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Recap: Remember when Nvidia gave us a glimpse of the long-rumored RTX 3090 Ti during its CES keynote? The company said that it would provide further details on the monster GPU "later this month,” but you’ve probably noticed that we’re now in February and are still waiting for more info about the Ampere flagship.
Rumors of an RTX 3090 Ti stretched back to May 2021 when a listing in Zotac’s FireStorm software suggested the company was confident one would arrive at some point. Several reports followed that claimed the card would launch in January, something that looked likely when Nvidia confirmed its existence during CES.
Nvidia Senior VP Jeff Fisher revealed some details about the RTX 3090 Ti (or tie, as he still insists on calling it) at CES. The card has 24GB of GDDR6X memory running at 21Gb/s, beating the 19.5Gb/s on the RTX 3090. It also boasts 40 shader teraflops, 78 RT teraflops, and 320 tensor teraflops of performance and is expected to come with a 450W TDP alongside a 16-pin power connector.
For comparison, the vanilla RTX 3090 offers 36 shader teraflops, 69 RT teraflops, and 285 tensor teraflops.
With more details promised in January, some were hoping we might even see the RTX 3090 Ti launch last month. Sadly, we got neither. So what’s going on? One of the main reasons behind the silence could be the reported problems found in the card’s hardware, likely to be the PCB, and the GPU’s BIOS, which would affect production given how late they’ve been discovered. And that’s not even taking the global chip shortage into account.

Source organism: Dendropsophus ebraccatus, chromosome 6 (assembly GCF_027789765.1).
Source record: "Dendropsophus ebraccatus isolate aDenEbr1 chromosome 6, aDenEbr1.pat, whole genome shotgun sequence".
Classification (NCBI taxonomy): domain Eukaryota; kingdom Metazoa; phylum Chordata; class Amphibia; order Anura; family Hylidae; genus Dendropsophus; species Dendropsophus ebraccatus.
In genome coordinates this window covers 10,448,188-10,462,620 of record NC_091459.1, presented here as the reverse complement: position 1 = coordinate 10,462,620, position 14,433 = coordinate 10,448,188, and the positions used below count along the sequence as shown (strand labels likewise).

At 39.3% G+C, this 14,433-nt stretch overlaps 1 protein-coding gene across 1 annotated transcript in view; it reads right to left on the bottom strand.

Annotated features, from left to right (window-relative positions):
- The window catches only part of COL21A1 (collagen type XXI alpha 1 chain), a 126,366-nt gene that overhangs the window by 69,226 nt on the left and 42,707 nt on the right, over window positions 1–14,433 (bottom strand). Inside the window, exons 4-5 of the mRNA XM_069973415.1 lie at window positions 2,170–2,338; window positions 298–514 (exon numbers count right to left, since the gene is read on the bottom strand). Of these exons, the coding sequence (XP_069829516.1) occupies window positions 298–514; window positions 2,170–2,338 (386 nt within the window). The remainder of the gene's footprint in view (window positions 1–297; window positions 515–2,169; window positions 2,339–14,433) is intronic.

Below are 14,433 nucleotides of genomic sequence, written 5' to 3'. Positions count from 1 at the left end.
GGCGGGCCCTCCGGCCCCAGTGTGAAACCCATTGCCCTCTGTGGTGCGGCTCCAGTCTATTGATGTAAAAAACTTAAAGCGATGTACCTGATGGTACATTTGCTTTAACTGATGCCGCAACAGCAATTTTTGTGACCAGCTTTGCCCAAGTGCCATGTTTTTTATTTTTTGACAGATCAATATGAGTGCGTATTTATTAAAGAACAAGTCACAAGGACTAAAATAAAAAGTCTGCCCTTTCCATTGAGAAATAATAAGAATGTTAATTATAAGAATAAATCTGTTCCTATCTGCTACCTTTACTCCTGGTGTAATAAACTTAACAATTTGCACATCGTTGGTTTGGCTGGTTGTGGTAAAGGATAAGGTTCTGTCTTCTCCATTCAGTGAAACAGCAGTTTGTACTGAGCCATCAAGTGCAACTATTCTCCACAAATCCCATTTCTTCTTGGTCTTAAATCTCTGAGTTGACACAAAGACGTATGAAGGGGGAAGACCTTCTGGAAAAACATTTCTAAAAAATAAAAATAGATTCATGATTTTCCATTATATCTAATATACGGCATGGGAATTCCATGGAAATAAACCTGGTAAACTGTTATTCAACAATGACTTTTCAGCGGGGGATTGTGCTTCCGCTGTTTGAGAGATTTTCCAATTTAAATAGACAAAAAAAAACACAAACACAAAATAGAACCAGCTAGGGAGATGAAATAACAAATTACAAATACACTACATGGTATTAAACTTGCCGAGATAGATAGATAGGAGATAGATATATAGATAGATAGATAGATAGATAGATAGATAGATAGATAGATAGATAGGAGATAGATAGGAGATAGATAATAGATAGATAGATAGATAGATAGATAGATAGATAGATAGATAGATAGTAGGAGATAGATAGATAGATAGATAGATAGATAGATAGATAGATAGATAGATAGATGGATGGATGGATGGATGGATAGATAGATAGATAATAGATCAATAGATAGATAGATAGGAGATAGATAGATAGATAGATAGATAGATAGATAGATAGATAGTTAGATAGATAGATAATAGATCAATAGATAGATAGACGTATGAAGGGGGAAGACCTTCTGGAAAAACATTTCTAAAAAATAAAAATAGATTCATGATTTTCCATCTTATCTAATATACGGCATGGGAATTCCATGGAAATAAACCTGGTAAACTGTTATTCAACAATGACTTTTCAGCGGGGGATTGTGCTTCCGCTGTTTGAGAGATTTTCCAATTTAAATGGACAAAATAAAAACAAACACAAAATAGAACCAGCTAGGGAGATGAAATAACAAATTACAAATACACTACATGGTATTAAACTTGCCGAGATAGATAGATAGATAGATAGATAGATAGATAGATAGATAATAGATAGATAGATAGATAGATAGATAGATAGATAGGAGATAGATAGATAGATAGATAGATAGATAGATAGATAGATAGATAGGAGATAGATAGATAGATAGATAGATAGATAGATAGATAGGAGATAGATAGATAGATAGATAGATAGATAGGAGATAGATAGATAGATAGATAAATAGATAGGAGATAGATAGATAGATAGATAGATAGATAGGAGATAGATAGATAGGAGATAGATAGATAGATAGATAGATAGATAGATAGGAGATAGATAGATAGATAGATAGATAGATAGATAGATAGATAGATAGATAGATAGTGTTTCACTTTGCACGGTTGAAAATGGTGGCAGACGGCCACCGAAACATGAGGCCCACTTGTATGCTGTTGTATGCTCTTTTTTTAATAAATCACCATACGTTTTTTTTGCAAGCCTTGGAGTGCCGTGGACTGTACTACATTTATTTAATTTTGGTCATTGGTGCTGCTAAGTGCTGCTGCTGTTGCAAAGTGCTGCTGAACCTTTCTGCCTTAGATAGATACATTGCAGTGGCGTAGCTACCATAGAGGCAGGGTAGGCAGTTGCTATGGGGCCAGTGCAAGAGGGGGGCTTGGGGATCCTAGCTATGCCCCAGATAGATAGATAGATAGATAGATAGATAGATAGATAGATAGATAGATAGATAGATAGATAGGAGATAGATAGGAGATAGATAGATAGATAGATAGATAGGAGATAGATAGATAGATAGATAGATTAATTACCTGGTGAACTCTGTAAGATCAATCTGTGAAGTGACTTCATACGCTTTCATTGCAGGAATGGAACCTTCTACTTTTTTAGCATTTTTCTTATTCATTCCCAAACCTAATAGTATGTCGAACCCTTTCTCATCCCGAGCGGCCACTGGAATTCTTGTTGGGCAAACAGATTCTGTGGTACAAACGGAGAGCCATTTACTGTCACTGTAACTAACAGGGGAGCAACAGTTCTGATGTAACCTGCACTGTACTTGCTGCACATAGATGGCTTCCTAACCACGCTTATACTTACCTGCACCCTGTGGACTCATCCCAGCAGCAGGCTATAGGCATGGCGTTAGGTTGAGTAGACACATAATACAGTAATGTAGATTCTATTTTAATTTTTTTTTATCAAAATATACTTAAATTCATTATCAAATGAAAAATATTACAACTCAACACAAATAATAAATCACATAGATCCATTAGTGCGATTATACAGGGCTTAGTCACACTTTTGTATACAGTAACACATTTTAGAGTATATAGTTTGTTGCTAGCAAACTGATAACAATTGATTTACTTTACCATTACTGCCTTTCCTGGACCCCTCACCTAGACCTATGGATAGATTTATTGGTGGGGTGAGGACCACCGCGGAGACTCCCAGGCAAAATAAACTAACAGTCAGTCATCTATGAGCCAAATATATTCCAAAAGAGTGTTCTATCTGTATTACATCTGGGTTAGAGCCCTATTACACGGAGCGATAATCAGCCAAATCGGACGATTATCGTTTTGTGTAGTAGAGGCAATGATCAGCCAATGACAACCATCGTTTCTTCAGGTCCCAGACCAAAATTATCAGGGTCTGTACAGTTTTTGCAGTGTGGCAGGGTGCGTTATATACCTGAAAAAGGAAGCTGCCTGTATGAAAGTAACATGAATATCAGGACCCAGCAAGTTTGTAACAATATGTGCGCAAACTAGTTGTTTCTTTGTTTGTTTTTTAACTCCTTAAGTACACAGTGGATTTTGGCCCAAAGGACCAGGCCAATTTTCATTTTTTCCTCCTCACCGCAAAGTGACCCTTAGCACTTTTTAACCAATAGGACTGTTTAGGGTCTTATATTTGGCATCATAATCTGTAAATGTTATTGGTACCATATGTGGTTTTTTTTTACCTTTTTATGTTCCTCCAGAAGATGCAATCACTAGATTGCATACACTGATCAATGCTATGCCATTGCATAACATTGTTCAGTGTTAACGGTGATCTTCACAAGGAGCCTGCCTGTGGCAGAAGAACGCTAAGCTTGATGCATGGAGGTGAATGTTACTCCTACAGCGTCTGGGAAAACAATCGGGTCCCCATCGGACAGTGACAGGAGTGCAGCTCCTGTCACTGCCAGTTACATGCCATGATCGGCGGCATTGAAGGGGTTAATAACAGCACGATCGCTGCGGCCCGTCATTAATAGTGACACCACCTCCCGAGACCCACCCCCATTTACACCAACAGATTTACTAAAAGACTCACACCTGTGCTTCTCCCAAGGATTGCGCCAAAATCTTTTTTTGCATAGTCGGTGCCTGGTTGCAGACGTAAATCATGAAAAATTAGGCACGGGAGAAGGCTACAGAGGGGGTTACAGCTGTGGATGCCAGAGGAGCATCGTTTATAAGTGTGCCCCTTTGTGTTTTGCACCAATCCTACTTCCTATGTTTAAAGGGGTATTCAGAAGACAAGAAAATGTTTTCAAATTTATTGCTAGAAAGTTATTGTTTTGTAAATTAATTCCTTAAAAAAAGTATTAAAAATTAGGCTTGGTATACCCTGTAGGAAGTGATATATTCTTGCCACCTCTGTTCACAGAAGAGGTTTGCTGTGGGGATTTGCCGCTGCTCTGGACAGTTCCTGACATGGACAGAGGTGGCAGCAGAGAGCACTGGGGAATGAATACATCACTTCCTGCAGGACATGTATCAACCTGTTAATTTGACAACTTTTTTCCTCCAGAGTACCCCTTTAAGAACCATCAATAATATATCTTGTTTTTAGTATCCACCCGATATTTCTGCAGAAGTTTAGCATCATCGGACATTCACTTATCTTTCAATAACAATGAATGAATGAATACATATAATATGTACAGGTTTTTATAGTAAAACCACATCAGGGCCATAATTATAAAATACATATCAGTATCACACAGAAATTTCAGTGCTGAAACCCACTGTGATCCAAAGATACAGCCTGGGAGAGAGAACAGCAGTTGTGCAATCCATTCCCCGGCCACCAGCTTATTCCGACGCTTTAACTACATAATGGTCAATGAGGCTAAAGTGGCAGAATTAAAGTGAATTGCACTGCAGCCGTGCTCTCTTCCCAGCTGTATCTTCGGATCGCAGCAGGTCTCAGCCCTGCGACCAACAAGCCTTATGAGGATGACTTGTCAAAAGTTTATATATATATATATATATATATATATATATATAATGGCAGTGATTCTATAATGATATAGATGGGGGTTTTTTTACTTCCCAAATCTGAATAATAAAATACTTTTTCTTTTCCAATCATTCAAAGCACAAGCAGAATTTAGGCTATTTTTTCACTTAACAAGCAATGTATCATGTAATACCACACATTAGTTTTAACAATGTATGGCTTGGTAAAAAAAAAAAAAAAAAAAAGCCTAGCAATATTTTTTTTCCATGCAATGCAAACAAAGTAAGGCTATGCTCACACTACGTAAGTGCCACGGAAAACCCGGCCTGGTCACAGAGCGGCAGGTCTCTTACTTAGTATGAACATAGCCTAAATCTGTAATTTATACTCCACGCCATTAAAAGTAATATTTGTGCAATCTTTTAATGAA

But even if the card does launch in February, it’s not going to be exempt from any of the problems plaguing the industry right now. It’s expected to have a $1,999 MSRP. Considering that most graphics cards are still around double their suggested retail price, you might be paying close to $4,000 for one—and that’s the Founders Edition; high-end third-party variants could go for even more. Nvidia, meanwhile, remains suspiciously quiet.
On the subject of the graphics card crisis, Intel recently responded to the situation by promising to ship “millions” of Arc Alchemist GPUs every year.
h/t: Tom's Hardware